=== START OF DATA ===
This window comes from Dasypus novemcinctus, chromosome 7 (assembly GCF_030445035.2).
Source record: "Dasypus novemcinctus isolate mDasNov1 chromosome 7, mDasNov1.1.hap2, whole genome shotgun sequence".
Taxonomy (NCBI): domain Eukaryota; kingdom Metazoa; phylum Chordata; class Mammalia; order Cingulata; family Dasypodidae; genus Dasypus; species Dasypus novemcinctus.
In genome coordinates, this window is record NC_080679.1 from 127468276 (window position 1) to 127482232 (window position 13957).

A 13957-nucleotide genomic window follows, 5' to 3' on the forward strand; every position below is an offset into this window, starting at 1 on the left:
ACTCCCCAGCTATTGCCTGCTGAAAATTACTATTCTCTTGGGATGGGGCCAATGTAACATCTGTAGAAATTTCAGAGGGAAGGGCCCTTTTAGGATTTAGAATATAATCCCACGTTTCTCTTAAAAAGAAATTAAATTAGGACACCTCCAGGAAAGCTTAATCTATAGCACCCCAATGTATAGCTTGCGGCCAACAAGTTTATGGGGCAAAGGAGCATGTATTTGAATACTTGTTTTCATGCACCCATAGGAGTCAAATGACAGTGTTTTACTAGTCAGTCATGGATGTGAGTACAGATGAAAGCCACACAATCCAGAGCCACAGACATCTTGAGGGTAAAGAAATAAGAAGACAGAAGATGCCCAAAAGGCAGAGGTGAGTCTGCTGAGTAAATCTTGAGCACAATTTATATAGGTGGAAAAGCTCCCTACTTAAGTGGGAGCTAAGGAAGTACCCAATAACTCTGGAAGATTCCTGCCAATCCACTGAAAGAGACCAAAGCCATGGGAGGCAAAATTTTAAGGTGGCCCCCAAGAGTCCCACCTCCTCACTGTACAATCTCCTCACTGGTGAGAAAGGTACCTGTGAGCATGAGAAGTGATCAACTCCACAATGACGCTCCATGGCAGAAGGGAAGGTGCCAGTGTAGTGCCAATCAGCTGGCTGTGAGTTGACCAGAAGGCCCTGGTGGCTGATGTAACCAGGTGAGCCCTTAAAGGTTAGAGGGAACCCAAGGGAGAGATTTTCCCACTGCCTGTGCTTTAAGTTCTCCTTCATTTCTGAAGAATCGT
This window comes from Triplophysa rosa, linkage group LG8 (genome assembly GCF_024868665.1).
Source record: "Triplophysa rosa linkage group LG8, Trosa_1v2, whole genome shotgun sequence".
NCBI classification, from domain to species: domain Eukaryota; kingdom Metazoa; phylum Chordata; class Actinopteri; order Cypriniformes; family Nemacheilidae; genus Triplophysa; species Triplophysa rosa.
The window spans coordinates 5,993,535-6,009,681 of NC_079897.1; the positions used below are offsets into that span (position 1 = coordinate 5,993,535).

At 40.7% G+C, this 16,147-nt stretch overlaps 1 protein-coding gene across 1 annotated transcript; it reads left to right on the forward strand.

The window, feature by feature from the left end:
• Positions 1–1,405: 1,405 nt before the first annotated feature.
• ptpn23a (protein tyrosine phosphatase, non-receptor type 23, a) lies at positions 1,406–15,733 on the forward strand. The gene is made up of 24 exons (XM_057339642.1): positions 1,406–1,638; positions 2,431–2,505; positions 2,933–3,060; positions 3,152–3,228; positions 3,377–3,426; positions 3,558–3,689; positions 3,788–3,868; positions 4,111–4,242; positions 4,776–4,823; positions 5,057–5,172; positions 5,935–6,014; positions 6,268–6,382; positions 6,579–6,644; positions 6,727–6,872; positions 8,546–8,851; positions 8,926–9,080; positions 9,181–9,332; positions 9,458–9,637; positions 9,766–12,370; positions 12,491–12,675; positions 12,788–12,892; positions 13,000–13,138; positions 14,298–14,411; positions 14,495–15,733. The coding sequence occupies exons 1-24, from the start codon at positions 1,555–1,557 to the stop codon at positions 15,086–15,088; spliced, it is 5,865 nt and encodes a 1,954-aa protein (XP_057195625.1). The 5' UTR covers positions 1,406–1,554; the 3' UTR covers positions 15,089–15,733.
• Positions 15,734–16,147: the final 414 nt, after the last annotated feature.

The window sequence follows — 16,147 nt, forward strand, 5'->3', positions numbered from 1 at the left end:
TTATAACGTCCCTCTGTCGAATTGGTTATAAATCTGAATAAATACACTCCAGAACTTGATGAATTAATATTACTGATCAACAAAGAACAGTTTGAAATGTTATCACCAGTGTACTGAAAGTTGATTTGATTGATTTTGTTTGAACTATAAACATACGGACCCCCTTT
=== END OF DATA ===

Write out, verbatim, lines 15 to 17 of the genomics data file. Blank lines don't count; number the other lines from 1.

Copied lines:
• Positions 15,734–16,147: the final 414 nt, after the last annotated feature.

The window sequence follows — 16,147 nt, forward strand, 5'->3', positions numbered from 1 at the left end:
TTATAACGTCCCTCTGTCGAATTGGTTATAAATCTGAATAAATACACTCCAGAACTTGATGAATTAATATTACTGATCAACAAAGAACAGTTTGAAATGTTATCACCAGTGTACTGAAAGTTGATTTGATTGATTTTGTTTGAACTATAAACATACGGACCCCCTTT